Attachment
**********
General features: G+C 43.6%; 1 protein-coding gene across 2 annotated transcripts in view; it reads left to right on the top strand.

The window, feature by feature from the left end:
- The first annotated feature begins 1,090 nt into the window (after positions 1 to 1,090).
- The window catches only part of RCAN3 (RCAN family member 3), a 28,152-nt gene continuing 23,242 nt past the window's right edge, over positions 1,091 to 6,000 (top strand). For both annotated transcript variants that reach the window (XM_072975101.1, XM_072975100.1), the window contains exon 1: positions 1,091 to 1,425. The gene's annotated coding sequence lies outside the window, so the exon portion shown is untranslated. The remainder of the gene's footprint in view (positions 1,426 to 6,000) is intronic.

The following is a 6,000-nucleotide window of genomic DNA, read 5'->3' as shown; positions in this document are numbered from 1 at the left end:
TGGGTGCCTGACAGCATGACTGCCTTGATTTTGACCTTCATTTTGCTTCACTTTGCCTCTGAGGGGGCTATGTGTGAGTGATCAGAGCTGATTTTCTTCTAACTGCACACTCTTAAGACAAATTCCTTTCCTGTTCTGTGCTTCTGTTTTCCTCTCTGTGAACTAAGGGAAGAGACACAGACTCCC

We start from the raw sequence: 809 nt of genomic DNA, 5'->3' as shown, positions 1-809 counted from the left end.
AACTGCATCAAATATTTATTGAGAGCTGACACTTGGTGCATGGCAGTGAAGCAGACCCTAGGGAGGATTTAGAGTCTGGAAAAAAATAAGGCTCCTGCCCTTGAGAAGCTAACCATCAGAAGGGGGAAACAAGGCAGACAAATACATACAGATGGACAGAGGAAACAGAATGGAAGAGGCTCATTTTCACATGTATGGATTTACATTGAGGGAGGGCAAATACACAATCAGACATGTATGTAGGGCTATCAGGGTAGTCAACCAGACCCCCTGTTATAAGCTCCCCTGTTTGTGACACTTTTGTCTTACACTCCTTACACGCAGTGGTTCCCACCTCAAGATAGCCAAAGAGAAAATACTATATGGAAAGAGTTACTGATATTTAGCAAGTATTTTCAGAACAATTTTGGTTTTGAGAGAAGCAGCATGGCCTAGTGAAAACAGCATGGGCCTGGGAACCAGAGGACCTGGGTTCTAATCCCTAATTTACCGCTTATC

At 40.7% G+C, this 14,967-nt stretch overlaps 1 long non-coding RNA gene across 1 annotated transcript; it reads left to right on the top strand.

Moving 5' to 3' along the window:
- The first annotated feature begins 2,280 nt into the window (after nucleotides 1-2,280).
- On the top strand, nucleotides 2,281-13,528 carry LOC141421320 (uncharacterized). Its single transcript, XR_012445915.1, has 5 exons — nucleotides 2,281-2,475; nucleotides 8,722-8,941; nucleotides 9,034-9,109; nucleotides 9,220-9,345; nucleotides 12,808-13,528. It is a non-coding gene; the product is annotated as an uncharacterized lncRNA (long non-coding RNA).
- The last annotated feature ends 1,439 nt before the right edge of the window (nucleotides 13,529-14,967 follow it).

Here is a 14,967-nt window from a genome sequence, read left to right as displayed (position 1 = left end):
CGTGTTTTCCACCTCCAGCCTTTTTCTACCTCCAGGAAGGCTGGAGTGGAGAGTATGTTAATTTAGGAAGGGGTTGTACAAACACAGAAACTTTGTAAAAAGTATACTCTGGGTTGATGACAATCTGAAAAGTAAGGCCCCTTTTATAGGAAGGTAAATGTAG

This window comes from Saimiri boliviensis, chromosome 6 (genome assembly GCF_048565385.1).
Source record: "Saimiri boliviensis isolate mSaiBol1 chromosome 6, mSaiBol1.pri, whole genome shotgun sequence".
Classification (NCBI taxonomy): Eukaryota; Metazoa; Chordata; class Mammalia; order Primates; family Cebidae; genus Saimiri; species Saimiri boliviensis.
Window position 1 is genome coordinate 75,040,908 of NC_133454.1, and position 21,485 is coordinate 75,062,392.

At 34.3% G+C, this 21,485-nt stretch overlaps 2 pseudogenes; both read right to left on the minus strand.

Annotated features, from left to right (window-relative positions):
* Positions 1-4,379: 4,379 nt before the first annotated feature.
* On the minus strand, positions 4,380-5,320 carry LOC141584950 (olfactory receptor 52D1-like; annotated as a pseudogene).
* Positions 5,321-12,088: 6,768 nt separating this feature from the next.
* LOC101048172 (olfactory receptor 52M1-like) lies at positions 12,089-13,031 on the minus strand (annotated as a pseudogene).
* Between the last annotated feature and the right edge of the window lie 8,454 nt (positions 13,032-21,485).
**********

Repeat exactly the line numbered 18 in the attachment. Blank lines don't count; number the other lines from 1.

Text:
Classification (NCBI taxonomy): Eukaryota; Metazoa; Chordata; class Mammalia; order Primates; family Cebidae; genus Saimiri; species Saimiri boliviensis.